The Foreign Service Journal, April 2022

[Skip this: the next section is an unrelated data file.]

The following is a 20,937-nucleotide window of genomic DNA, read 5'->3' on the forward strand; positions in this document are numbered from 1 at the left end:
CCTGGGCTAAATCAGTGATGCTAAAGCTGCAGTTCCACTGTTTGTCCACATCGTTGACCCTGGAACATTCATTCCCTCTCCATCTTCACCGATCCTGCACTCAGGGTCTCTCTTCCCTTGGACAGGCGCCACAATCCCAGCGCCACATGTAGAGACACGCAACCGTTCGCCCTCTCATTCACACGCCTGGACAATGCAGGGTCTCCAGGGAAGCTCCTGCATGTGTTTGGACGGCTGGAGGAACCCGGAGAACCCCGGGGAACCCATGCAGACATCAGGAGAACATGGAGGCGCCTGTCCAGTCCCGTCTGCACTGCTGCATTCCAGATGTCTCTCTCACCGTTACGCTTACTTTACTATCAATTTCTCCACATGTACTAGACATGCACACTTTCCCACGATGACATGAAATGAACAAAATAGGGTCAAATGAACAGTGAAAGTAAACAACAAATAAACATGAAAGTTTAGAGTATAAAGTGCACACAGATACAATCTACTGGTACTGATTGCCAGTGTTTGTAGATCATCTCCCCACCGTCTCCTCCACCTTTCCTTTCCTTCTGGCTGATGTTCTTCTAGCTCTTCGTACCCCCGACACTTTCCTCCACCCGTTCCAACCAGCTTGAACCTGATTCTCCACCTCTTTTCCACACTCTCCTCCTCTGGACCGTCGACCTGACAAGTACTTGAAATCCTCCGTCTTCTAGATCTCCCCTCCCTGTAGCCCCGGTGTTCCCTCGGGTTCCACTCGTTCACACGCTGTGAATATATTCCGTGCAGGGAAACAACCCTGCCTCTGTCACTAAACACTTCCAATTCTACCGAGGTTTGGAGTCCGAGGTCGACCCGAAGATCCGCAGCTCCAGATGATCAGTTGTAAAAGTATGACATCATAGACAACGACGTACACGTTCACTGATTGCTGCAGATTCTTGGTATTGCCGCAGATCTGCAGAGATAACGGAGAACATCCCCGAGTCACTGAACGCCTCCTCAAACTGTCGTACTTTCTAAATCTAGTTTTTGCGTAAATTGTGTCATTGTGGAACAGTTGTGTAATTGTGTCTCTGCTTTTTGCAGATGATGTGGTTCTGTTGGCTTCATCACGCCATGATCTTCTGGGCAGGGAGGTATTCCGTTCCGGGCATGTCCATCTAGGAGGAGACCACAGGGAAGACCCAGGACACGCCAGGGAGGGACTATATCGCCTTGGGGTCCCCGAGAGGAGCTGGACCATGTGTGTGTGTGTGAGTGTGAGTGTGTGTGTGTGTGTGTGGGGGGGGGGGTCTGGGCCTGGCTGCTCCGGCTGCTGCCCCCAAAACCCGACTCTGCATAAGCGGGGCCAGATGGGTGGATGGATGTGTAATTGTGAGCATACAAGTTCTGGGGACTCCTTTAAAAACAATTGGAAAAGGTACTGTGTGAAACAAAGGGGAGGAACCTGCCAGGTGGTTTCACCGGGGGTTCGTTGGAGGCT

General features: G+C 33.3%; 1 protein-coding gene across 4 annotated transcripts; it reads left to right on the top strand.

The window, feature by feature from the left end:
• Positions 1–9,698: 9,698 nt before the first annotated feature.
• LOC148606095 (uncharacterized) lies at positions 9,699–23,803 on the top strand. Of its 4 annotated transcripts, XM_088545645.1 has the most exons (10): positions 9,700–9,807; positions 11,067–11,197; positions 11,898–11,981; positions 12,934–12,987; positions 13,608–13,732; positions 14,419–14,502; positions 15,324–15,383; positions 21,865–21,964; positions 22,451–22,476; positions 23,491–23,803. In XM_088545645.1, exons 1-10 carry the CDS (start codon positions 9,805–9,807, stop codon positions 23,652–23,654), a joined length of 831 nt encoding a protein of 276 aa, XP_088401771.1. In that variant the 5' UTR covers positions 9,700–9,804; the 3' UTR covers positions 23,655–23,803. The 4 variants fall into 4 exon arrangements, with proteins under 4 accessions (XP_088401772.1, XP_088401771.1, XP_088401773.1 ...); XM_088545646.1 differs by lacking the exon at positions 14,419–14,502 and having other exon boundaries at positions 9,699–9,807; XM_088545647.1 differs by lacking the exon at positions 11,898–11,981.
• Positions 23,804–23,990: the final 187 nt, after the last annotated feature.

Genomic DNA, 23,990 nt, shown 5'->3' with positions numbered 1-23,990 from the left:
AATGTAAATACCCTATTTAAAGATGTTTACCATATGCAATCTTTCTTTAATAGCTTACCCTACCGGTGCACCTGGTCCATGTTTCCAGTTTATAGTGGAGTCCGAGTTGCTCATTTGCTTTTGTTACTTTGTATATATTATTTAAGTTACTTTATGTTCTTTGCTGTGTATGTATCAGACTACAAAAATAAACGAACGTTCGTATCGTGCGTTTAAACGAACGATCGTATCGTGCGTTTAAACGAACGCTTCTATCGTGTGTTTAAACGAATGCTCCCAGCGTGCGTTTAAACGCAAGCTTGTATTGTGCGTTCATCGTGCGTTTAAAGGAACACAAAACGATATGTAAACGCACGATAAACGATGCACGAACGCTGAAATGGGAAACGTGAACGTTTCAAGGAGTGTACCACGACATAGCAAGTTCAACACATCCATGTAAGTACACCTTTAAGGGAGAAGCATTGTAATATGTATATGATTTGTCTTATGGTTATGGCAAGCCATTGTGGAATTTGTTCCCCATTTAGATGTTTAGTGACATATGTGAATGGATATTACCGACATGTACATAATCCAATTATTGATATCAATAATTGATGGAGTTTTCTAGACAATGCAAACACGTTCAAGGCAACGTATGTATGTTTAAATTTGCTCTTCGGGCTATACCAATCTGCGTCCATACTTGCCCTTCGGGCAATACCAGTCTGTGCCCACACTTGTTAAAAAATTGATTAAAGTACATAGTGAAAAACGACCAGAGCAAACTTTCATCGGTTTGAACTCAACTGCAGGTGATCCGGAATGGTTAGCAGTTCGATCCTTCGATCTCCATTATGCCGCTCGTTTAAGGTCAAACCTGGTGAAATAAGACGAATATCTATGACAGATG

32 APRIL 2022 | THE FOREIGN SERVICE JOURNAL whether accidental or intentional, is an important component of our nation’s security infrastructure. With both technical and diplomatic expertise, APHIS FSOs must remain engaged in high- level biosecurity/bioterrorism discussions both within the U.S. government and in groups such as the G7. • International organizations such as the OIE and United Nations organizations such as the Food and Agriculture Organi- zation and the International Atomic Energy Agency are vital part- ners for achieving APHIS’ goals. Active and successful engage- ment by APHIS FSOs on the multinational level will be critical for influencing trade standards, plant and animal pest and disease control/eradication efforts, and preventing future pandemics. With so many tasks at hand, however, APHIS FSOs have found that their ability to work proactively, and their influence in international organizations and the interagency space, has been substantially compromised. The number of APHIS FSOs, which for decades ranged between 50 and 60, at one point dropped to below 20 as APHIS struggled to define its vision for the future of its Foreign Service. To rectify the situation, APHIS is now aggres- sively recruiting and hiring FSOs. Between 2016 and 2020, APHIS recruited a diverse cadre of 22 FSO trainees, retaining 16. APHIS is still recruiting and hopes to welcome additional animal and plant specialists who can join the effort to keep American agri- culture and agricultural trade healthy and thriving. Whether they’ve marshalled the screwworm program through Nicaragua in the middle of a civil war, negotiated critical new market openings for U.S. products, weathered battles with trading partners over bovine spongiform encephalopathy, or advocated the importance of addressing zoonotic diseases in animals to prevent their spread to humans, APHIS’ Foreign Ser- vice officers and their domestic colleagues have shown time and again that no matter the challenge, they will find a way forward, protecting U.S. agriculture and promoting science-based agricul- tural trade. n Through its capacity building efforts, APHIS FSOs help countries control diseases before they spread to the U.S., for example, by attending a live bird market training in Ecuador (right). At a livestock market in Ecuador, indigenous Otavalenos women sell caged chickens in 2012. The APHIS Foreign Service was instrumental in the design of WHO’s Joint External Evaluation tool and process, a voluntary “One Health” country evaluation that assesses pandemic preparedness. CINDYHOPKINS/ALAMY APHISECUADOR